© Marianna Francese & Jaad Gaillet
This series was shown at Rencontres Photographiques du 10e in Paris last year.
Photos and text by Marianna Francese & Jaad Gaillet. "This joint project is part of the desire to represent the interior of a district of Istanbul, Tarlabaşı. This area is facing a process of urban renewal, the houses are emptied and destroyed in favor of the construction of hotels, offices and residences.
Tarlabaşı is a historical district that dates the 16th century and is the area where a very heterogeneous population is concentrated. Migrants from the east, Kurdish, Gypsies, Africans, Turks, Armenians and Greeks who live together and share their wealth and their poverty."
"The first homes in the area date back to the 1530's when the non-Muslim diplomats began to settle in the Ottoman imperial city. But it was not until the 1870's that Tarlabaşı became the place where the lower middle class of non-Muslims lived: Greek craftsmen, Armenians and Jews, shopkeepers, employees serving businessmen and diplomats around the 'Istiklal Caddesi' today the main boulevard for the shopping. Today, very few of the original non-Muslim residents remain in the area. In the early 1950's, waves of rural-urban migration from Anatolia led to profound demographic and socioeconomic changes in Istanbul. After the military coup of the 1980's with the consequent migration of Kurdish and the subsequent implementation of neo-liberal policies in Turkey, radical urban restructuring in Istanbul leaves its mark on Tarlabaşı. As in other major cities, the heart of Istanbul is destined to become the place for the exclusive upper classes, trade and business, and a paradise for tourists. Social diversity and cultural heritage, which are still the charm of this district, are doomed.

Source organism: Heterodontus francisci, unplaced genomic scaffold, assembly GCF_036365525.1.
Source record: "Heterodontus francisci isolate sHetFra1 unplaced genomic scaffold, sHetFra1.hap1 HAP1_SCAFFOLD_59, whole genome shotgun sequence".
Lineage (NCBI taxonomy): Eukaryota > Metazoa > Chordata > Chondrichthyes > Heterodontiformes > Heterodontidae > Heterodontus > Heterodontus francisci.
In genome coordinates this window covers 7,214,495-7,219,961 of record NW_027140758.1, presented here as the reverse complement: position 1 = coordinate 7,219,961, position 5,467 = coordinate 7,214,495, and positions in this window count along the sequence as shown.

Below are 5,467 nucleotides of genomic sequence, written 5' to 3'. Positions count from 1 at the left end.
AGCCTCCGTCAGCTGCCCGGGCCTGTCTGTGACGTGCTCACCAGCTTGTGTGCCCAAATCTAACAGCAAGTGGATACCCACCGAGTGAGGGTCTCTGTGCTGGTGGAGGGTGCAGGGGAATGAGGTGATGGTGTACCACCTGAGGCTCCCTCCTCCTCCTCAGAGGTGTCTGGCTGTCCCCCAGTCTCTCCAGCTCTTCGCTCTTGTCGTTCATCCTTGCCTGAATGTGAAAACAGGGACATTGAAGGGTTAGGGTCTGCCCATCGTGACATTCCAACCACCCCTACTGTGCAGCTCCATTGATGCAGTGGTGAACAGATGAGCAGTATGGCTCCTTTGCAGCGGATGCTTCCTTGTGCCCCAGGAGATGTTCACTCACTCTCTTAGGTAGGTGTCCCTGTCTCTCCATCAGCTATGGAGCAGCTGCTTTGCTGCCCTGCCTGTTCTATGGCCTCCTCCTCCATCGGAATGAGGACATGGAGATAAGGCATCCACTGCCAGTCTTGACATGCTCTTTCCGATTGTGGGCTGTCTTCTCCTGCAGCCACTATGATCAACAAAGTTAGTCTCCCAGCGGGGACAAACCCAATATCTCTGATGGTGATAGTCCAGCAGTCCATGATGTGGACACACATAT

Located a few minutes from the famous Taksim Square and Gezi Park, it was in the labyrinthine streets of Tarlabaşı that the protesters refuged from the police during the last months of protests. Yet urban planning in Tarlabaşı has not generated the same enthusiasm of the people to defend this place, perhaps simply because many do not like this neighborhood because is dirty, dangerous... But the choice to defend Gezi Park - it is environmentally friendly, it is mostly symbolic face to the urban renewal campaign that hits Istanbul.
If Tarlabaşı is still a popular area with all its stereotypes, it creates a new situation that is more and more paradoxical. The tourist attraction it offers, including its proximity to Taksim or Istiklal or even the history of the place is of a big interest for those, the streets and people, authentic and proud still continue their activities as if the district will never change and others who determine the new wave of tourism and Tarlabaşı is torn between its complex identity, and the one imposed."